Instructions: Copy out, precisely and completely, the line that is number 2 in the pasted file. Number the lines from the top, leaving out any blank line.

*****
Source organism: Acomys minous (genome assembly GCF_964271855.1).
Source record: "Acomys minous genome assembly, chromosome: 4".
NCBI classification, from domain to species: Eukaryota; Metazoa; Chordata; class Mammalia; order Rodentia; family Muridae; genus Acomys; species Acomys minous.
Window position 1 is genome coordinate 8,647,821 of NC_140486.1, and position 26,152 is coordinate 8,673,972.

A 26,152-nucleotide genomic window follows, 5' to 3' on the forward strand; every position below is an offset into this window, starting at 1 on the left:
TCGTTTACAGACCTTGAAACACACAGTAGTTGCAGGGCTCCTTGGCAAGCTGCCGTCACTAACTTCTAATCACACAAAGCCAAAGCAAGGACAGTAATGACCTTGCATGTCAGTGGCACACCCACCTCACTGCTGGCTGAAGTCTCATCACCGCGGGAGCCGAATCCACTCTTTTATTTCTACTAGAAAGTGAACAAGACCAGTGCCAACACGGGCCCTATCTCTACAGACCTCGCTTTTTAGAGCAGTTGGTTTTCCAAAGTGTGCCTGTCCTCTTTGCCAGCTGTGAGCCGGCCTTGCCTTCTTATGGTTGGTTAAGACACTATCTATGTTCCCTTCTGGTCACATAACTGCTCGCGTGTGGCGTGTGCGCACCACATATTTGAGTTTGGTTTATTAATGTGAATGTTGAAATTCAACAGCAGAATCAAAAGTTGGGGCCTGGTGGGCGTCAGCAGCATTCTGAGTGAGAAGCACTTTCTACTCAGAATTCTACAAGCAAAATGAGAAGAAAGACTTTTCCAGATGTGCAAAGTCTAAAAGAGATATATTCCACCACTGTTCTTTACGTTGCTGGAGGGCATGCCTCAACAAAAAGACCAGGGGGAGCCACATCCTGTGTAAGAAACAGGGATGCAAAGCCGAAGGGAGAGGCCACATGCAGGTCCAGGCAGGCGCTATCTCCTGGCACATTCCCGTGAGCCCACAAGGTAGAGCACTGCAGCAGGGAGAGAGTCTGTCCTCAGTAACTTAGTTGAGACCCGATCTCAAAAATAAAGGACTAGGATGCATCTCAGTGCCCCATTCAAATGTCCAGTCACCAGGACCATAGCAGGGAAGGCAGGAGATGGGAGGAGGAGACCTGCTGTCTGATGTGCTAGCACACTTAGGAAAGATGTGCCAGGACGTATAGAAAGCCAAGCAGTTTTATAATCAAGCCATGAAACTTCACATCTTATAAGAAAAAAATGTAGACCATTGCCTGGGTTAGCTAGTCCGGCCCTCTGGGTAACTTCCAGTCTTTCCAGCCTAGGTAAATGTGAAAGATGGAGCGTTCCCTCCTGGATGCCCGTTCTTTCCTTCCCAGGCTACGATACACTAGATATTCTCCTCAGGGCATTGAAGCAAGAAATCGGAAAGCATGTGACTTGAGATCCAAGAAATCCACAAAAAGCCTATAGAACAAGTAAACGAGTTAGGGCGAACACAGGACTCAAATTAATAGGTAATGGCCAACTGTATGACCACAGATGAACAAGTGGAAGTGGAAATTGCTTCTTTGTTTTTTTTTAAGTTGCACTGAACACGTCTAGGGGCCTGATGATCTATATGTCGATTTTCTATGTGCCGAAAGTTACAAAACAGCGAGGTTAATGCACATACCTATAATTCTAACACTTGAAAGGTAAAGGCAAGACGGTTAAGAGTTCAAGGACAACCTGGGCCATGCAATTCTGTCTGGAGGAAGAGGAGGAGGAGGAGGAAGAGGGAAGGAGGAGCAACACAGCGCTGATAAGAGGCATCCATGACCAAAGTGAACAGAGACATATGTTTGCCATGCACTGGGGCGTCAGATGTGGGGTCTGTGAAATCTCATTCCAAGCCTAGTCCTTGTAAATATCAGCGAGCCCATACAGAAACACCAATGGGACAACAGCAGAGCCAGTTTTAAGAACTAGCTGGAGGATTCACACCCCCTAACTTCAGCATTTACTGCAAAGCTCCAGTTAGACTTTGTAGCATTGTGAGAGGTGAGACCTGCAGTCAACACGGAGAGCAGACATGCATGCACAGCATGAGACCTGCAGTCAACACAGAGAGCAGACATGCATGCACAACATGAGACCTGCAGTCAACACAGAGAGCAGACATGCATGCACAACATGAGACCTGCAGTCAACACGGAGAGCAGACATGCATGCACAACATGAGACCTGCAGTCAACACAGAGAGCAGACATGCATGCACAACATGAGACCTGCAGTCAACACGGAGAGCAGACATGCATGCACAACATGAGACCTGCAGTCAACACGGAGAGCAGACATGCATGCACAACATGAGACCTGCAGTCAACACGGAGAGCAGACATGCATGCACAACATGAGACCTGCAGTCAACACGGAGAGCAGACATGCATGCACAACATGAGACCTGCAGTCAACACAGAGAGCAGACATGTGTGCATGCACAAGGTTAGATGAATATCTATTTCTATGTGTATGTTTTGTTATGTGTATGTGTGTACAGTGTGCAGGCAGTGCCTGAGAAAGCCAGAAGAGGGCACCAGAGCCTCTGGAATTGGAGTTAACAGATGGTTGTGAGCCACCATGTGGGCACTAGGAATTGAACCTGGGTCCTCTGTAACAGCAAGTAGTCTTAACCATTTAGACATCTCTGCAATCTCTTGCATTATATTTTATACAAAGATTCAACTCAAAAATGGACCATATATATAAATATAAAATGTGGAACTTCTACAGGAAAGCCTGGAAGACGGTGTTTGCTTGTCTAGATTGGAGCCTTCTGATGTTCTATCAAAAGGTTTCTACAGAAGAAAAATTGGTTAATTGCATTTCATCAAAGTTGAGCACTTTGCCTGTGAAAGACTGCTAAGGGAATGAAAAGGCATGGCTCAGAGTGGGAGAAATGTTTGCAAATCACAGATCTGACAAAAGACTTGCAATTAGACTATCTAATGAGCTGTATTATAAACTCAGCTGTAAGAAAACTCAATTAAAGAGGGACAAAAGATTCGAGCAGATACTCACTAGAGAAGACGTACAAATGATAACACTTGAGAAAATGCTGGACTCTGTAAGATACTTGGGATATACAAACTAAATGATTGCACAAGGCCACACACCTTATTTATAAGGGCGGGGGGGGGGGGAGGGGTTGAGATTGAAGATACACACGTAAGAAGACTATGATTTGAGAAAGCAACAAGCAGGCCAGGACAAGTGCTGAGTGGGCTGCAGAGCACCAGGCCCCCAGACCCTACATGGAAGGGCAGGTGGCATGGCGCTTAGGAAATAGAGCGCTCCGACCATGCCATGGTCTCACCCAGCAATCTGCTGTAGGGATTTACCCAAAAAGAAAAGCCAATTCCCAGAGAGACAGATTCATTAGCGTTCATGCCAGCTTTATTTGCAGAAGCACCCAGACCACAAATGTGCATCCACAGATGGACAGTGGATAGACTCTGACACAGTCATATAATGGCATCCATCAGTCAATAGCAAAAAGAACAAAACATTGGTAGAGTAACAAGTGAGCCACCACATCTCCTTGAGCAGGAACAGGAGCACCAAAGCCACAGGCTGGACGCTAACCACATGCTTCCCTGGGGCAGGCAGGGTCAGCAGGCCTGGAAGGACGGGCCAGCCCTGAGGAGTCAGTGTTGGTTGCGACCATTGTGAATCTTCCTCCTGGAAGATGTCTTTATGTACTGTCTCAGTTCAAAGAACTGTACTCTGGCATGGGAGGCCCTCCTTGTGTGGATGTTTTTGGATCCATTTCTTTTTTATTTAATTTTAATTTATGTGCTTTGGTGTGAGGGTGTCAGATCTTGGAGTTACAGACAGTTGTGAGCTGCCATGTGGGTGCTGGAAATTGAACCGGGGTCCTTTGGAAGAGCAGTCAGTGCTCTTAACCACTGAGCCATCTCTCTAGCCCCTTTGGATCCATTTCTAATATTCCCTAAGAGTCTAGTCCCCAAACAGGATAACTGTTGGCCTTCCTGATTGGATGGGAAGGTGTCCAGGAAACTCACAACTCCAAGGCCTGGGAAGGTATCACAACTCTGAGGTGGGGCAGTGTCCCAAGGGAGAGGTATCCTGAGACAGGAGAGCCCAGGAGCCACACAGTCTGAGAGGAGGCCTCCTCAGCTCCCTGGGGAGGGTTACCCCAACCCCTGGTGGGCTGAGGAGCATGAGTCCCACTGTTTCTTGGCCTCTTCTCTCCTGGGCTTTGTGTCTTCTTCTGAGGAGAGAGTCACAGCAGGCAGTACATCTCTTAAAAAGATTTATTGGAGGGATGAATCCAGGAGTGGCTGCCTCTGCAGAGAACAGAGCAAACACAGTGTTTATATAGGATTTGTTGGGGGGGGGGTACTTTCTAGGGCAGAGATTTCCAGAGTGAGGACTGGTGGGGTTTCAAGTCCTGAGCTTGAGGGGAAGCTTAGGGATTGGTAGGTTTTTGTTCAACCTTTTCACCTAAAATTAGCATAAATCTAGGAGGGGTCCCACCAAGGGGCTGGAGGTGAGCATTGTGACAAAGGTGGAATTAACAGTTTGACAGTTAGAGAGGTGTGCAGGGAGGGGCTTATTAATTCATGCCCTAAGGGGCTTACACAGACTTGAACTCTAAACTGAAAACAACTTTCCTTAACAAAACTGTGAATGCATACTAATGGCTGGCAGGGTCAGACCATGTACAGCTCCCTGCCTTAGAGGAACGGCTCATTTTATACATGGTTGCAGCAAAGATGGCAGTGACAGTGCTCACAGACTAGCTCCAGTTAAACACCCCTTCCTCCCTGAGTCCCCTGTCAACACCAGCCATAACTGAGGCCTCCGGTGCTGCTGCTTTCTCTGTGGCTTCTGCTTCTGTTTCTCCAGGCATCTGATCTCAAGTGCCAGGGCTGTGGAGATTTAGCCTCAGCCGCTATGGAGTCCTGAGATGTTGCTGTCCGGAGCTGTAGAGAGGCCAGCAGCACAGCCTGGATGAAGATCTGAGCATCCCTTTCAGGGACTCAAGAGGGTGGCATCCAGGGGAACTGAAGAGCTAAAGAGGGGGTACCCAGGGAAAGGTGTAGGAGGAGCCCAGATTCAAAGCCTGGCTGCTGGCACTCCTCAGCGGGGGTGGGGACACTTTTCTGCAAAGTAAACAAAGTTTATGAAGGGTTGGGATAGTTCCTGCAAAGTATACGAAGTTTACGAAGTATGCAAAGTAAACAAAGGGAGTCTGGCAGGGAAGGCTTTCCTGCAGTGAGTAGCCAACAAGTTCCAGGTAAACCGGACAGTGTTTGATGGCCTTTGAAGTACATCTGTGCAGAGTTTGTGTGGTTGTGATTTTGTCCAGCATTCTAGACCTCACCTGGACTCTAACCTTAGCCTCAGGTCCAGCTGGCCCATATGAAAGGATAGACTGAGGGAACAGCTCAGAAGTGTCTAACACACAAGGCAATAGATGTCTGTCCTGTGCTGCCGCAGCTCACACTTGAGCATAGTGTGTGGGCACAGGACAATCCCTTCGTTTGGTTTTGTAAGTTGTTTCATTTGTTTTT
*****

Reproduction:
Source record: "Acomys minous genome assembly, chromosome: 4".